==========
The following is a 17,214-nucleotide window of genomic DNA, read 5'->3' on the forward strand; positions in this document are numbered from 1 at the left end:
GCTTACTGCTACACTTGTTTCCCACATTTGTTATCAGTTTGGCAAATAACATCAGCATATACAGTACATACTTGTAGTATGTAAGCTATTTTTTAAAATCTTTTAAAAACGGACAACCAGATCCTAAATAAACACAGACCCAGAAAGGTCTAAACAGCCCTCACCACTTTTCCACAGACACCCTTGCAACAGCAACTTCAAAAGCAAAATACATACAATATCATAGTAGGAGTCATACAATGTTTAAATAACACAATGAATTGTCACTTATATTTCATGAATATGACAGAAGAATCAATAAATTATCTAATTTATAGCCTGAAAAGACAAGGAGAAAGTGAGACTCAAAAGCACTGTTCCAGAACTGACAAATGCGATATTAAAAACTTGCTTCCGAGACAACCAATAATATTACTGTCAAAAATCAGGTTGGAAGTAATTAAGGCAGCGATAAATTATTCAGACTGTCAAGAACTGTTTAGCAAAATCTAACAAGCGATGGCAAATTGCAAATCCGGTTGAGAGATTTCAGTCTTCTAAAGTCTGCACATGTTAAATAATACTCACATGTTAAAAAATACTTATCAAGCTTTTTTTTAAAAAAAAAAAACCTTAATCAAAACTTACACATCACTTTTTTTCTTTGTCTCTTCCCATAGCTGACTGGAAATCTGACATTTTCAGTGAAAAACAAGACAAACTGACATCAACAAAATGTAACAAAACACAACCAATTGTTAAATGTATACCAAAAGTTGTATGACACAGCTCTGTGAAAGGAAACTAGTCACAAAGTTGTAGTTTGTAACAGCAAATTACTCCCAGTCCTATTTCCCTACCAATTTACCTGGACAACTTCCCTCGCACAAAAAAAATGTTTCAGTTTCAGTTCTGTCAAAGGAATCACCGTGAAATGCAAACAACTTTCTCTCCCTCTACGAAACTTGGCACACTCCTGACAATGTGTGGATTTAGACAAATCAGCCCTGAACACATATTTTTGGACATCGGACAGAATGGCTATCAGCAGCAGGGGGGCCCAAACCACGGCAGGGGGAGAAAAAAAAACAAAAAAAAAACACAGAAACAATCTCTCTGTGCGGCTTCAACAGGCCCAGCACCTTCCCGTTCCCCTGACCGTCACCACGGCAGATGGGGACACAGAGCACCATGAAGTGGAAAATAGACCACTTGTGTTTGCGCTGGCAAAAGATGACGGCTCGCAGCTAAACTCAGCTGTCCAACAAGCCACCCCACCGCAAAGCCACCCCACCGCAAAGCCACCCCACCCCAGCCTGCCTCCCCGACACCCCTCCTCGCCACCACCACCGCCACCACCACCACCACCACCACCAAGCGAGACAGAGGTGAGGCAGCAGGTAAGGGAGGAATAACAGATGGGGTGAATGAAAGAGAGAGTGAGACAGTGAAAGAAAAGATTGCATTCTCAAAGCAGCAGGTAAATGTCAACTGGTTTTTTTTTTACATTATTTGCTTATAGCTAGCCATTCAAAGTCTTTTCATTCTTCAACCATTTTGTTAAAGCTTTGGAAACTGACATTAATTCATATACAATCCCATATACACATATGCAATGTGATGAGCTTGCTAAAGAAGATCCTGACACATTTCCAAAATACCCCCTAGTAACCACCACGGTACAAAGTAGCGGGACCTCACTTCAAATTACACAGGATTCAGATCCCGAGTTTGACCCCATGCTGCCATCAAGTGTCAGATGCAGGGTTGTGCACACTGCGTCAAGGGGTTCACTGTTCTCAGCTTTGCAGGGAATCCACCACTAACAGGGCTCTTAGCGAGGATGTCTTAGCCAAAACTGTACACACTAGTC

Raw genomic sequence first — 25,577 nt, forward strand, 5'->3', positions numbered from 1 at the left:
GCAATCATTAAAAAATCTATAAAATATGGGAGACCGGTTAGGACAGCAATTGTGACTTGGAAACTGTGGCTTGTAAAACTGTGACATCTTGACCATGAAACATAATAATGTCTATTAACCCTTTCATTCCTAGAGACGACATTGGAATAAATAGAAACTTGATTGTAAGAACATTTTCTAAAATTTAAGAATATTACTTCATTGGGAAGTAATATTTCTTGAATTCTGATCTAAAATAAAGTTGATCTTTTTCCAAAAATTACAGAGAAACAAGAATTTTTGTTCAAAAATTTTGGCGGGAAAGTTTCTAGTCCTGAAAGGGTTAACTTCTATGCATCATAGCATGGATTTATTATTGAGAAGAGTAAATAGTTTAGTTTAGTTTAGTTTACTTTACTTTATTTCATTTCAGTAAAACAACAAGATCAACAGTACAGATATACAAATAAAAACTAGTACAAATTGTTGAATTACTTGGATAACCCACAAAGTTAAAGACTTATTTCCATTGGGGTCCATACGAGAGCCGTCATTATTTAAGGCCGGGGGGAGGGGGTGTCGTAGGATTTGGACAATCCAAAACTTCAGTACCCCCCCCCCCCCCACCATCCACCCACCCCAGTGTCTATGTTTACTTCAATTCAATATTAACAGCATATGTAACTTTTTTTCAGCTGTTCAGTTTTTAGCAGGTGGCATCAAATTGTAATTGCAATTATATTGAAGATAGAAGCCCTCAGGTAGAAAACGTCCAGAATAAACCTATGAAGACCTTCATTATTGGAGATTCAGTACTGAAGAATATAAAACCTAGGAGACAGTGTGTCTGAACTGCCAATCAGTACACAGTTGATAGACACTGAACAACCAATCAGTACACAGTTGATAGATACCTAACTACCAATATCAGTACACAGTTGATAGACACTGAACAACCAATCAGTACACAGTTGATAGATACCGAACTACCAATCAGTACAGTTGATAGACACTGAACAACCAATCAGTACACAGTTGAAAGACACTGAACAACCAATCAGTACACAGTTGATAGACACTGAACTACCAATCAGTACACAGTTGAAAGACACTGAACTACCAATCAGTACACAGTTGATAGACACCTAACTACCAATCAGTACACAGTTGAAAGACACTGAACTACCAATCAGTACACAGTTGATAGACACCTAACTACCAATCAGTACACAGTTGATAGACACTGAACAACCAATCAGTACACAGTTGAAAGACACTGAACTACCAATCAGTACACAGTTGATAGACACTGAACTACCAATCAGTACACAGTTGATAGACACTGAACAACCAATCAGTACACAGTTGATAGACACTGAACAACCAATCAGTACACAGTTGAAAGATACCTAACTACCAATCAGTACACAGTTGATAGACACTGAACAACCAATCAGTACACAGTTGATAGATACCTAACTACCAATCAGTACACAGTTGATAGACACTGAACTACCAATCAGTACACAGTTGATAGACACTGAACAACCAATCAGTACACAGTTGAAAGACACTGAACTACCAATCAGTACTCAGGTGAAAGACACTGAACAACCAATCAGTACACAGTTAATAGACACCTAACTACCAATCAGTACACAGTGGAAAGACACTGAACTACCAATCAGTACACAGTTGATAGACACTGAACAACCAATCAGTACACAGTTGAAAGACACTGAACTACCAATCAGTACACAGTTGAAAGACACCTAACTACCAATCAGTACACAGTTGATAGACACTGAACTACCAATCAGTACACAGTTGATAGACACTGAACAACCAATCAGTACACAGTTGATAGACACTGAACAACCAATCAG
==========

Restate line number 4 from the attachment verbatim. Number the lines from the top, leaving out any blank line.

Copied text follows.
GCAATCATTAAAAAATCTATAAAATATGGGAGACCGGTTAGGACAGCAATTGTGACTTGGAAACTGTGGCTTGTAAAACTGTGACATCTTGACCATGAAACATAATAATGTCTATTAACCCTTTCATTCCTAGAGACGACATTGGAATAAATAGAAACTTGATTGTAAGAACATTTTCTAAAATTTAAGAATATTACTTCATTGGGAAGTAATATTTCTTGAATTCTGATCTAAAATAAAGTTGATCTTTTTCCAAAAATTACAGAGAAACAAGAATTTTTGTTCAAAAATTTTGGCGGGAAAGTTTCTAGTCCTGAAAGGGTTAACTTCTATGCATCATAGCATGGATTTATTATTGAGAAGAGTAAATAGTTTAGTTTAGTTTAGTTTACTTTACTTTATTTCATTTCAGTAAAACAACAAGATCAACAGTACAGATATACAAATAAAAACTAGTACAAATTGTTGAATTACTTGGATAACCCACAAAGTTAAAGACTTATTTCCATTGGGGTCCATACGAGAGCCGTCATTATTTAAGGCCGGGGGGAGGGGGTGTCGTAGGATTTGGACAATCCAAAACTTCAGTACCCCCCCCCCCCCCACCATCCACCCACCCCAGTGTCTATGTTTACTTCAATTCAATATTAACAGCATATGTAACTTTTTTTCAGCTGTTCAGTTTTTAGCAGGTGGCATCAAATTGTAATTGCAATTATATTGAAGATAGAAGCCCTCAGGTAGAAAACGTCCAGAATAAACCTATGAAGACCTTCATTATTGGAGATTCAGTACTGAAGAATATAAAACCTAGGAGACAGTGTGTCTGAACTGCCAATCAGTACACAGTTGATAGACACTGAACAACCAATCAGTACACAGTTGATAGATACCTAACTACCAATATCAGTACACAGTTGATAGACACTGAACAACCAATCAGTACACAGTTGATAGATACCGAACTACCAATCAGTACAGTTGATAGACACTGAACAACCAATCAGTACACAGTTGAAAGACACTGAACAACCAATCAGTACACAGTTGATAGACACTGAACTACCAATCAGTACACAGTTGAAAGACACTGAACTACCAATCAGTACACAGTTGATAGACACCTAACTACCAATCAGTACACAGTTGAAAGACACTGAACTACCAATCAGTACACAGTTGATAGACACCTAACTACCAATCAGTACACAGTTGATAGACACTGAACAACCAATCAGTACACAGTTGAAAGACACTGAACTACCAATCAGTACACAGTTGATAGACACTGAACTACCAATCAGTACACAGTTGATAGACACTGAACAACCAATCAGTACACAGTTGATAGACACTGAACAACCAATCAGTACACAGTTGAAAGATACCTAACTACCAATCAGTACACAGTTGATAGACACTGAACAACCAATCAGTACACAGTTGATAGATACCTAACTACCAATCAGTACACAGTTGATAGACACTGAACTACCAATCAGTACACAGTTGATAGACACTGAACAACCAATCAGTACACAGTTGAAAGACACTGAACTACCAATCAGTACTCAGGTGAAAGACACTGAACAACCAATCAGTACACAGTTAATAGACACCTAACTACCAATCAGTACACAGTGGAAAGACACTGAACTACCAATCAGTACACAGTTGATAGACACTGAACAACCAATCAGTACACAGTTGAAAGACACTGAACTACCAATCAGTACACAGTTGAAAGACACCTAACTACCAATCAGTACACAGTTGATAGACACTGAACTACCAATCAGTACACAGTTGATAGACACTGAACAACCAATCAGTACACAGTTGATAGACACTGAACAACCAATCAG